formed from the merger of Afro-American Studies and the Center for the
Study of Black Literature and Culture. Continued...
| Nov/Dec Contents | Gazette
Copyright 2002 The
Pennsylvania Gazette Last modified 11/04/02
1, the Hon. Walter H. Annenberg W31 Hon66, emeritus trustee
of the University, founder of the Annenberg School for Communication,
and the most generous donor in Penns history, died at his home
in Wynnewood, Pa. Please turn to the obituary
on page 86.
it continues to take all rankings with a large grain of salt,
the University cant help but be pleased by its continued ascent
in U.S. News & World Reports annual best colleges
issue, published September 23. Penn tied for fourth placeits
highest everin the Best National Universities Doctoral category,
whose candidates offer a wide range of undergraduate majors
as well as masters and Ph.D. degrees. (Also sharing the fourth-place
spot were California Institute of Technology, Duke, MIT, and
Stanford. Princeton was ranked first, with Harvard and Yale
tying for second.) Last year Penn tied for fifth.
The rankings take into account a variety of factors, including
faculty resources (in which Penn was the top-rated school),
peer assessment, selectivity, acceptance rate, the percentage
of full-time faculty, the size of classes, SAT/ACT scores, the
percentage of freshmen in the top 10 percentile of their high-school
class, financial resources, and alumni giving.
While she did not endorse the magazines methodology, Penn President
Judith Rodin acknowledged that the rankings have a real effect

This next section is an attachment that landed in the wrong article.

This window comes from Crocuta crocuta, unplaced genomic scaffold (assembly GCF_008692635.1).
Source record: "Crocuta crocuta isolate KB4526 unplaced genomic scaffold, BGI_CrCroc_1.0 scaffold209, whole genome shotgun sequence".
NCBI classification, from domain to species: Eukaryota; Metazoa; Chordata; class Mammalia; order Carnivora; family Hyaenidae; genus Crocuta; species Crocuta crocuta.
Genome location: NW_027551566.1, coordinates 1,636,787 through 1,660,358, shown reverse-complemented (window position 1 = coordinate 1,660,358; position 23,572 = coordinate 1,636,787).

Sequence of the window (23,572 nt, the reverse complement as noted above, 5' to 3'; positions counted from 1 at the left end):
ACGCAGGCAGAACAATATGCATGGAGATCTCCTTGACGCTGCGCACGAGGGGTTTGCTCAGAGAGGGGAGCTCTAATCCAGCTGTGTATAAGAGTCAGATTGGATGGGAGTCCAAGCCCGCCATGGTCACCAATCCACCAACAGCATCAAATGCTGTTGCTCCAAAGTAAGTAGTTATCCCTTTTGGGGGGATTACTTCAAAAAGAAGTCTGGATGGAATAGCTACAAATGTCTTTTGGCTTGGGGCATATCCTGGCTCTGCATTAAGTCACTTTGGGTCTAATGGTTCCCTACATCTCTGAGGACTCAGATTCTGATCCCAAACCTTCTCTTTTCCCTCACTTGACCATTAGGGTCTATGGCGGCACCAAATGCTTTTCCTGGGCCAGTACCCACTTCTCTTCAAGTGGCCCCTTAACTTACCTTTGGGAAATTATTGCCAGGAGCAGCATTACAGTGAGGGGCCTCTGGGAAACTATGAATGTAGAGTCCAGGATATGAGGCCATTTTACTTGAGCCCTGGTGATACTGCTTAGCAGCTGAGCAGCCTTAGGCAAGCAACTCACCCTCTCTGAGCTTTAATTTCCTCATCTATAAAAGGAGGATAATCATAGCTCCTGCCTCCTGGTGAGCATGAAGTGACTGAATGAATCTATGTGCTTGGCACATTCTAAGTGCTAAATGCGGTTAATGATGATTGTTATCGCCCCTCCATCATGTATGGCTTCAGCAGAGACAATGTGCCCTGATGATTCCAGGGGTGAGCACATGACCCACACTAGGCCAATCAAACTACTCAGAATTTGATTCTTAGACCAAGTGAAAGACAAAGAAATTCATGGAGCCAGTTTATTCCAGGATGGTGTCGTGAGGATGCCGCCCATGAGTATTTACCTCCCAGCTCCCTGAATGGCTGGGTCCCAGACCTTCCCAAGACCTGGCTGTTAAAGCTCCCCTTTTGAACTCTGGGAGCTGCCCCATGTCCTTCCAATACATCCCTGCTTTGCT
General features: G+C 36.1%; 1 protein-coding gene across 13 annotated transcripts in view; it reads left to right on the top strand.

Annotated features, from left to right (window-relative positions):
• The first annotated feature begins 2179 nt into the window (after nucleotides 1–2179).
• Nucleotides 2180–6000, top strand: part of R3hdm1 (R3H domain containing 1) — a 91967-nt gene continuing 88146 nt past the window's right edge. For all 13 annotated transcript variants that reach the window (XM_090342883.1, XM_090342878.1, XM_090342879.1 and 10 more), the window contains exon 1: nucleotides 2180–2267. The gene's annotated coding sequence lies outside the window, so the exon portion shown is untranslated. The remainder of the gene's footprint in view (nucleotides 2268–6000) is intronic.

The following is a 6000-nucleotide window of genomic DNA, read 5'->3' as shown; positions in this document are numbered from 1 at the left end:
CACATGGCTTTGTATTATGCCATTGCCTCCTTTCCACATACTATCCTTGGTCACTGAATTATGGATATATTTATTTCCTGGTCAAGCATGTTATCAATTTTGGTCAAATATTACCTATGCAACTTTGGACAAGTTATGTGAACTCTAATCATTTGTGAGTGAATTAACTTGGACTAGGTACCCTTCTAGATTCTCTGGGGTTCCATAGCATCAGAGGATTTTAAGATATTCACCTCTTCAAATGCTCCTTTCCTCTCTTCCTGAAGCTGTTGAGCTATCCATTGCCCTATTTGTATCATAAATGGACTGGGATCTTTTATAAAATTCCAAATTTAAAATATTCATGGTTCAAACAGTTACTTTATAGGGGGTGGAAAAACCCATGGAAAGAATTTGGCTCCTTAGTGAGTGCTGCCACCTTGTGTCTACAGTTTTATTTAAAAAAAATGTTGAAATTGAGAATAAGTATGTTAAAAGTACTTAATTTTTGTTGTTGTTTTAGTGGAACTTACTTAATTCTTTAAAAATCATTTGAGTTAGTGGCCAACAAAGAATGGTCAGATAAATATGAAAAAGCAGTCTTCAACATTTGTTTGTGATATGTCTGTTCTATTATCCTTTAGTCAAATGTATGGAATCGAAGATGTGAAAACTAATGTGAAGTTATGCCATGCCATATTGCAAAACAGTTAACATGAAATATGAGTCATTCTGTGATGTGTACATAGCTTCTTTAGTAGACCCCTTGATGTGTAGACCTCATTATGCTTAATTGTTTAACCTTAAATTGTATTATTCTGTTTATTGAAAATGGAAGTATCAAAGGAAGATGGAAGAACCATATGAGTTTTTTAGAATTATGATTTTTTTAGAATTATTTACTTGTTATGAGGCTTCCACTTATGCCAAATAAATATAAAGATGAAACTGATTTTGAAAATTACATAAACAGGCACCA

on students trying to decide which schools to apply to.
think going up into that top cohort, whether it was six or five
or four, is really whats important, she told The Daily
Pennsylvanian. Being in that top group, which Penn deservedly
is, I think matters to our applicants. (So, in some circles,
does Penns selection as one of Seventeen magazines
top 10sixth, actuallycoolest colleges.)
When the U.S. News rankings were released, Dr. Richard
Beeman, the history professor who serves as dean of the College,
wrote an op-ed piece for The New York Times in which
he argued that the rankings are flawed in their conception
and pernicious in their effect on prospective students and their
may be the case that the U.S. News rankings are as conscientiously
and fairly constructed as anything that has yet come along,
he wrote. But rankings in general underestimate the amount
of work it takes to get a college education and overestimate
the importance of a universitys prestige in that process. In
that way, they may do considerable harm to the educational enterprise